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UK Defence Force General discussion

Discussion in 'Geostrategic Issues' started by t68, Jan 10, 2019.

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  1. StobieWan

    StobieWan Super Moderator Staff Member

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    I can think of at least two Conservative defence reviews in the past which were far reaching with global impacts.

    One under Duncan Sandy's and one under John Nott.

    If anyone is under the impression that the Conservative party have defence nailed as a policy I'd just blow a rude raspberry ..

    Neither party has covered themselves in glory over the decades I fear.
     
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  2. DouglasLees

    DouglasLees New Member

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    On that happy note, I can’t remember the last time the Conservative Party actually conserved anything. ...

    In the context of the Armed Forces, under their watch the policies of deconstruction have been pursued with greater vigour and intensity than under New Labour (remember that lot?).
     
  3. ngatimozart

    ngatimozart Super Moderator Staff Member Verified Defense Pro

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    I think this about covers it.

     
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  4. DouglasLees

    DouglasLees New Member

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    Marvellous. I remember it well! It seems a more innocent age, before identity politics and the excesses of social media.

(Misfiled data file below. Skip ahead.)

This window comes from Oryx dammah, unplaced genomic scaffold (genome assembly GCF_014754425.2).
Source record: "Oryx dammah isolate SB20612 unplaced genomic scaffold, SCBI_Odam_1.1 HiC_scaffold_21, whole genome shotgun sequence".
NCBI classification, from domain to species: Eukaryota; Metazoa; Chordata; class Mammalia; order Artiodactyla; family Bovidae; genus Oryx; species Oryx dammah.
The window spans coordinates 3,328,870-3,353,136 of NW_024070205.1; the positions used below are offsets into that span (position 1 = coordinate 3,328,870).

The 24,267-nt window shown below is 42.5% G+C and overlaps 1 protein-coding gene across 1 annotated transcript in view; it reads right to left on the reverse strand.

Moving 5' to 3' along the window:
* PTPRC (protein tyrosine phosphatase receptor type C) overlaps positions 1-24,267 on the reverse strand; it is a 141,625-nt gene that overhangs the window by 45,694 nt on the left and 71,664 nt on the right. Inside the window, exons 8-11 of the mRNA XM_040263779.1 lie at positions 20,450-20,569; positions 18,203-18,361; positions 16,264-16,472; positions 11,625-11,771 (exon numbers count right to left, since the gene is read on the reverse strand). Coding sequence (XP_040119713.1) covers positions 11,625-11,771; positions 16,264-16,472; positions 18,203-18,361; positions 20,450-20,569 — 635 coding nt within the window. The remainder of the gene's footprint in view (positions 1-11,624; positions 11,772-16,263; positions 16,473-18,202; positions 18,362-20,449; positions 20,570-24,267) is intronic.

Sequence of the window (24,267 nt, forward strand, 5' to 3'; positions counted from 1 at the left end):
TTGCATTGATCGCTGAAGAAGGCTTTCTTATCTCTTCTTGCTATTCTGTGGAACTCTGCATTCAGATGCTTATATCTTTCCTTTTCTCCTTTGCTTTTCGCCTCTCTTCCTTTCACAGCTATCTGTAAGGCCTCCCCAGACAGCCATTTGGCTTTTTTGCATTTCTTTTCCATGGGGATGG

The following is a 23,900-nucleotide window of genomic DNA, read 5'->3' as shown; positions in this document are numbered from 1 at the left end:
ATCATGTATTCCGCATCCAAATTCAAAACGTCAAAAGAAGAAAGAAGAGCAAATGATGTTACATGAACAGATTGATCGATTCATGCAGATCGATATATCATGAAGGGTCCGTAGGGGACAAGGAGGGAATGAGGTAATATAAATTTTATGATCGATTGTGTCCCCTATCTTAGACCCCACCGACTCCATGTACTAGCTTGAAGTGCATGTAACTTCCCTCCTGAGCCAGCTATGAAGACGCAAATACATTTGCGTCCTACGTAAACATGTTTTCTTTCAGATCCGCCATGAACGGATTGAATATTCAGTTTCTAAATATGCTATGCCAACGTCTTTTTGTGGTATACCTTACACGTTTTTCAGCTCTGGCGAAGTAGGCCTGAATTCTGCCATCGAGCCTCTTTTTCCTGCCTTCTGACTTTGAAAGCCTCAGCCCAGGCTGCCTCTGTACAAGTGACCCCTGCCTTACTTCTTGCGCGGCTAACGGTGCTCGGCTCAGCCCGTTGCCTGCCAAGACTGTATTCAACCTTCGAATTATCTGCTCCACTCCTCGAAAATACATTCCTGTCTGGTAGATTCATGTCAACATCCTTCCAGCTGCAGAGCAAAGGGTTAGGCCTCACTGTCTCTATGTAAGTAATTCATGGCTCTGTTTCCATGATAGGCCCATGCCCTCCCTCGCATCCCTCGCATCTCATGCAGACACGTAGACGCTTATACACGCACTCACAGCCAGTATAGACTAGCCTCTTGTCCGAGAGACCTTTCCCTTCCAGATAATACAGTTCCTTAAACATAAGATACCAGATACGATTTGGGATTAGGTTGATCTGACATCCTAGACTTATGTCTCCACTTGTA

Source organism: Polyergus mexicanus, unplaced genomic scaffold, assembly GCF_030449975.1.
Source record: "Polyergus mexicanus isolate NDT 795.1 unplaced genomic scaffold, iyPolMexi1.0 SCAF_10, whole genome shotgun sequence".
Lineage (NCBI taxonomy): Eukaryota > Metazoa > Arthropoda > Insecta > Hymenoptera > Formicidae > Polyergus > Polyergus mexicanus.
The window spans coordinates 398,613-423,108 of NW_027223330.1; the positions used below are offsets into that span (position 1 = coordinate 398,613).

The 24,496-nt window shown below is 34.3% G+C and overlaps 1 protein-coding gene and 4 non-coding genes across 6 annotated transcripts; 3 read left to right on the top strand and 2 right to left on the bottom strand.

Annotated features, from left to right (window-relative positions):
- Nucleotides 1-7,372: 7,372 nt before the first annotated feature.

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  5. John Fedup

    John Fedup Well-Known Member

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  6. DouglasLees

    DouglasLees New Member

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    That’s very good news John. Thanks. I wish the scheme well and I hope it is open to apprentices who are not academic in the narrow sense - for it is they whose abilities we need but who have been most neglected by what we might call the ‘educational-industrial complex’!
     
  7. Tabby Cat

    Tabby Cat New Member

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    Mod edit: Member banned and content deleted following account creation to circumvent a prior Permanent Ban.
    -Preceptor
     
    Last edited by a moderator: Jan 13, 2020
  8. ngatimozart

    ngatimozart Super Moderator Staff Member Verified Defense Pro

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    G'day @Tabby Cat Welcome to the forum. I am struggling to see what, if anything, your post has to do with Russian strategic weapons, apart from being a possible target, and that is not the purpose of this thread. That's why I have moved it to the appropriate thread. I am further finding it difficult to ascertain any link between the current situation of their HRH the Duke & Duchess of Sussex and Russian strategic weapons. Even the highly versatile Edmund Blackadder would be flummoxed there. We don't take kindly to social gossip here, especially when it is related to a veteran who did 2 tours in Afghanistan, and went on to found, and is still very actively involved, in the Invictus Games for wounded and disable veterans.